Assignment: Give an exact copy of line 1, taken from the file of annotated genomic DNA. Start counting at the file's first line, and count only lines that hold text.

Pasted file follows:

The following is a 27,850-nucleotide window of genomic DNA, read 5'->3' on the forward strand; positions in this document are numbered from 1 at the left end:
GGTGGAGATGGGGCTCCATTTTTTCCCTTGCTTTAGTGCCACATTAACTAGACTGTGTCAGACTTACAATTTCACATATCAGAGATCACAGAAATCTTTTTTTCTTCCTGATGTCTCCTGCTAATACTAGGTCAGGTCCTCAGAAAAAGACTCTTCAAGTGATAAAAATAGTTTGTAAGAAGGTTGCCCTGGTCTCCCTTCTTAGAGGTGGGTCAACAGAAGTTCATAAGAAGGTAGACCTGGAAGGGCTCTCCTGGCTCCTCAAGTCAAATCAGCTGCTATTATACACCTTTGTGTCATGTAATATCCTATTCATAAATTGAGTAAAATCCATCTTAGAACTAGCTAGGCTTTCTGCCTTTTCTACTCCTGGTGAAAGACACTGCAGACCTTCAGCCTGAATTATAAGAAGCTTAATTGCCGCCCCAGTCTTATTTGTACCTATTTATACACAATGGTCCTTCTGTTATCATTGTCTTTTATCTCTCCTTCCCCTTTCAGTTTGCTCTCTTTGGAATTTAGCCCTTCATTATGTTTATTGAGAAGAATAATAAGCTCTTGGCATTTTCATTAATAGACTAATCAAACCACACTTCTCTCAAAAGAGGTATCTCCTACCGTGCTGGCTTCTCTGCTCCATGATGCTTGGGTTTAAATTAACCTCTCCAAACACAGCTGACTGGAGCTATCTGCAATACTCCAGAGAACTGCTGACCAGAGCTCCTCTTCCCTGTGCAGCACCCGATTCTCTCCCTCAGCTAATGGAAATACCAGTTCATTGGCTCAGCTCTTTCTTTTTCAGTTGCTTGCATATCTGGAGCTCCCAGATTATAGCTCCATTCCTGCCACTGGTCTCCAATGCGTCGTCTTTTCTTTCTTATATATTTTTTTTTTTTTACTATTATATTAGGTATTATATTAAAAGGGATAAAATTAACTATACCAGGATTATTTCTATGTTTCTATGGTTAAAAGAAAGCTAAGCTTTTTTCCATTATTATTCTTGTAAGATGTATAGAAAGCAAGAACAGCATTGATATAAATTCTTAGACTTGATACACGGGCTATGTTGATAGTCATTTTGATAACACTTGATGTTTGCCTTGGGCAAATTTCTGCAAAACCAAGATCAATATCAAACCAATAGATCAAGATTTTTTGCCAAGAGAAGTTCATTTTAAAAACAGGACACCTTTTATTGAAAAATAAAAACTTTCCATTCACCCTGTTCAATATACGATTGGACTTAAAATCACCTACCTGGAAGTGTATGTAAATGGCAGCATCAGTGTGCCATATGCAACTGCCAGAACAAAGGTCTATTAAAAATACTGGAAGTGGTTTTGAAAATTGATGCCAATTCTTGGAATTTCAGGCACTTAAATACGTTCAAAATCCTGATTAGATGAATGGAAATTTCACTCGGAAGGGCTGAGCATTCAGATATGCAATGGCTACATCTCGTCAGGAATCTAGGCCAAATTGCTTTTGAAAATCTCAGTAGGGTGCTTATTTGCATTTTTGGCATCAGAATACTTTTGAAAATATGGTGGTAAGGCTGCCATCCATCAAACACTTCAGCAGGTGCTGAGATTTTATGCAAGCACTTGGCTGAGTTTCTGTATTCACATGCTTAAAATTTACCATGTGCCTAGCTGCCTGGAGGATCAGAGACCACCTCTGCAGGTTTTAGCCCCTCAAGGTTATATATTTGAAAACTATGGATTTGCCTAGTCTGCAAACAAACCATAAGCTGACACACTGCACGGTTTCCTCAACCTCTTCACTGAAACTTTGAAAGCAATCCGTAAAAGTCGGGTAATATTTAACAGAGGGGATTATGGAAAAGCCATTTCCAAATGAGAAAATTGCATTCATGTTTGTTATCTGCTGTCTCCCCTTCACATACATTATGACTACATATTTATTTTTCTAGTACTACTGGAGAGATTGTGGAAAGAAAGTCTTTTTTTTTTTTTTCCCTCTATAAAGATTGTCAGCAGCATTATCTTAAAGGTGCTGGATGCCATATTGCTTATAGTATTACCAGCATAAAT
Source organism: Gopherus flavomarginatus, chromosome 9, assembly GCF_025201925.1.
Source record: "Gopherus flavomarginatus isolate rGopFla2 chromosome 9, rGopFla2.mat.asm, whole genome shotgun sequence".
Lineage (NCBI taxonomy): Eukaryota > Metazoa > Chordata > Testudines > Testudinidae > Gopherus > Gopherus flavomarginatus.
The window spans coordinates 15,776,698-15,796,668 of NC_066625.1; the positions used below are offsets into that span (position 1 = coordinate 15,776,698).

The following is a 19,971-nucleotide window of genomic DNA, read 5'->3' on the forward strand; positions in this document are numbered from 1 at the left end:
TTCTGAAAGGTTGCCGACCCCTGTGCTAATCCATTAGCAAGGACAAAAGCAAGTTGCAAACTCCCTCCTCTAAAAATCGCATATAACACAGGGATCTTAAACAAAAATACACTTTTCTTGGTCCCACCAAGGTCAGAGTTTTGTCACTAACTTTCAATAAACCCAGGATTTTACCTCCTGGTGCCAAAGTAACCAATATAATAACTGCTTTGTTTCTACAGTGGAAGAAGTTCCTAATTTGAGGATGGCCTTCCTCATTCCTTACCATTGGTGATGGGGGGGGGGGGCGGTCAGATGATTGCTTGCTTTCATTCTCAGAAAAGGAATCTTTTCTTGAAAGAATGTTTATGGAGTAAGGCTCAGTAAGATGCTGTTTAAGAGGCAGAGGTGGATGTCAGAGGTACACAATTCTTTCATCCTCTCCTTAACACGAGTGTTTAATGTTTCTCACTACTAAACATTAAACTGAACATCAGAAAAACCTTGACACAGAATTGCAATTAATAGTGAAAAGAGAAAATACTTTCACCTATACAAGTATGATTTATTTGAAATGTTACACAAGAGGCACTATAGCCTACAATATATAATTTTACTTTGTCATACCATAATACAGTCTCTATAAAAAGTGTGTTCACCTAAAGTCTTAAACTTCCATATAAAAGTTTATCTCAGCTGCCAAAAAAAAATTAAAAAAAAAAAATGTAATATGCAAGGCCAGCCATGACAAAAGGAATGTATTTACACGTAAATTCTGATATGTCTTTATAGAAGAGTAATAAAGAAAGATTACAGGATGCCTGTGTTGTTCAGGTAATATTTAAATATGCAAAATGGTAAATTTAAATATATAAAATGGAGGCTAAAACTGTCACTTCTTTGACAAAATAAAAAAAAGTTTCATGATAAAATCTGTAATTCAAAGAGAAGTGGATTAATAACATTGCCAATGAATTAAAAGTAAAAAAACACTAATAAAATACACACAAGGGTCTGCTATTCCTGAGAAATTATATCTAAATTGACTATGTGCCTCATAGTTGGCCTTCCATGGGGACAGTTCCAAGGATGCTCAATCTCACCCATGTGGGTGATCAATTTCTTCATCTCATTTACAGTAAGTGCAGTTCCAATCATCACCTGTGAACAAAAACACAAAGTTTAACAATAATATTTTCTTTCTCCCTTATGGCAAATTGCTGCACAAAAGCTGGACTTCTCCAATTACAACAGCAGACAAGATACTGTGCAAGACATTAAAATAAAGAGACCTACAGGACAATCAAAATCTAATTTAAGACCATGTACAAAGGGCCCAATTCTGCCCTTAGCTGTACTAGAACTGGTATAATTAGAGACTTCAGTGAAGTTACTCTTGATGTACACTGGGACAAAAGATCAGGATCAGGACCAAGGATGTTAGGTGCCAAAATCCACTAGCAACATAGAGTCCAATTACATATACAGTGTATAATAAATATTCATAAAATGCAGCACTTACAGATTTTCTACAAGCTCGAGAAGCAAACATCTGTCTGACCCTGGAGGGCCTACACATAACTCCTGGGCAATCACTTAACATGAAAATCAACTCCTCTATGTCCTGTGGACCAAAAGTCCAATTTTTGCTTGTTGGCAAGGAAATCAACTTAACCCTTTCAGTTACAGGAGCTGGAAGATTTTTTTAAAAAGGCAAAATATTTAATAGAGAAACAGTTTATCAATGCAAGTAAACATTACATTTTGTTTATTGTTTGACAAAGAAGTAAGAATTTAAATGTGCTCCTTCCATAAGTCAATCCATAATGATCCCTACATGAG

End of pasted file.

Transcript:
The following is a 27,850-nucleotide window of genomic DNA, read 5'->3' on the forward strand; positions in this document are numbered from 1 at the left end: